is its privacy and security protections by expanding end-to-end encryption (E2EE) to more of its services. First up is Zoom Phone, its cloud phone system. Users of that service will be able to switch on during one-on-one calls. When it's on, E2EE will ensure calls are secure with cryptographic keys that only the calling and receiving devices can access. You'll be able to verify the E2EE status by sharing a security code with the other person.
At the moment, it's only possible to enable E2EE on Zoom Phone for calls between users on the same company Zoom account. They'll need to be on the Zoom Phone desktop or mobile app and switch off automatic call recording. Account owners or admins will need to enable E2EE via a web portal before their users can activate it on calls.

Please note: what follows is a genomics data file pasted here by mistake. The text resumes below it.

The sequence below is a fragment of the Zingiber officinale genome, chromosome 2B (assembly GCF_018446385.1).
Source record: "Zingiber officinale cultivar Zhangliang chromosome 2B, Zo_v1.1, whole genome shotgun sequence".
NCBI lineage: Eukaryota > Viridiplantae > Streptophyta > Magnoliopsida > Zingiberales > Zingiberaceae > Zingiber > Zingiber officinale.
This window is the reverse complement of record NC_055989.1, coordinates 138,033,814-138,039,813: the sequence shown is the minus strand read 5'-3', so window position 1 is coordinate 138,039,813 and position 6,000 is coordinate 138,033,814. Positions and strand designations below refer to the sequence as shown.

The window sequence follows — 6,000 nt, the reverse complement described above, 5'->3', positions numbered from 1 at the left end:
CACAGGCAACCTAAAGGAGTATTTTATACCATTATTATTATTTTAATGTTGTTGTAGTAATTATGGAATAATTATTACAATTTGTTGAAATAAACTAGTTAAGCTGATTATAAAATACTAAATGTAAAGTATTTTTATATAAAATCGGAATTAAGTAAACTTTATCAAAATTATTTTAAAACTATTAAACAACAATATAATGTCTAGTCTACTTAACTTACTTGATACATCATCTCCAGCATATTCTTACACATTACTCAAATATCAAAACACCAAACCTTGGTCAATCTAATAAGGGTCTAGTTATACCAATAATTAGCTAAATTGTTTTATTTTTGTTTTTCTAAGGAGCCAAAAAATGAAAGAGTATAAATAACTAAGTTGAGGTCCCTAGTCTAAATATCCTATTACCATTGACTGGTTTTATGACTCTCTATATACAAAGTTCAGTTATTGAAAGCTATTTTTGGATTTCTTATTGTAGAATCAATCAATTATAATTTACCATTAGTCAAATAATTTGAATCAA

In addition, E2EE will soon be available in breakout rooms — smaller discussions that break off from group meetings. Each breakout room can have its own encryption key. Again, account owners or admins will need to enable E2EE for their users.
Zoom started rolling out E2EE , a few months after the company took off amid the COVID-19 pandemic and a trend of uninvited guests "zoombombing" calls emerged. Zoom initially planned to limit E2EE to paid accounts, but it relented after a backlash and .